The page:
But what about beyond the realm of player evaluation? How about when he assesses the state of the game? Hull was among the biggest critics of the obstruction and trap era in the pre-lockout seasons.
"It's getting better now, that's for sure," he said. "The league is doing a lot of great things to make it better. It's only three years ago that they made changes to make it better, so it's obviously a work in progress. It all starts with the coaching. The product is at times" -- and at that point, he paused before apparently deciding to forge ahead -- "boring. We've told our coach, 'Coach to win. There's not enough good coaches out there. You don't have to fear for your job.' We want him to coach without fear. I don't think there's a lot of coaches who have that, and that's when you see the real boring, conservative, safe hockey."
Devil's advocate, though: Isn't that part of the problem? Aren't many coaches of lesser-talented teams trying to win by mitigating the talent gap with a lowering of the entertainment quotient?
"Obviously, there are situations where you have to," Hull said. "There are teams with smaller budgets than other teams. You've got to coach with what you have."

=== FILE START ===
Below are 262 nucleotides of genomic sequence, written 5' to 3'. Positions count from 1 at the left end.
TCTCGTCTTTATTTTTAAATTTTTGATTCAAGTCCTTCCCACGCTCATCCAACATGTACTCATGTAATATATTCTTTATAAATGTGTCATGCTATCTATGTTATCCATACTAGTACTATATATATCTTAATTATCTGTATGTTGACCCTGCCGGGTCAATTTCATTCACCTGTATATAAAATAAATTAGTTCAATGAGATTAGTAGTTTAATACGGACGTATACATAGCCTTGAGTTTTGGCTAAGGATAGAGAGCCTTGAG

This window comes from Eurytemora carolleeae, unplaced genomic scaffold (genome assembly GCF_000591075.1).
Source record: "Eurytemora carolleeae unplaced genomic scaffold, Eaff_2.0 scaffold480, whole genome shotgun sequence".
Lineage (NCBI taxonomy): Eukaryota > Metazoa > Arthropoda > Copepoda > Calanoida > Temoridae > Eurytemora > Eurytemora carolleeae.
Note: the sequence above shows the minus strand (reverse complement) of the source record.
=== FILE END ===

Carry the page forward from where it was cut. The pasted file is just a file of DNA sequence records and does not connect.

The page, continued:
That's roughly the NHL party line, of course, but Hull seemed to dismiss it out of hand as he continued.
"Our goal is to get that mix of great players and your grinders, but to me, you still play the game with the puck," he said. "If you're in the NHL, you should be able to pass and get open for a pass instead of having to throw it off the glass. You have a hard time trying to convince me that there's teams out there that don't have the skill to play good hockey."
I wouldn't even try.
It's the league's job to reward skill, and to prevent coaches from attempting to suffocate it.
It should be as hard to do as muzzling Brett Hull.
Terry Frei is a regular contributor to ESPN.com. He is the author of the just-released "'77" and "Third Down and a War to Go."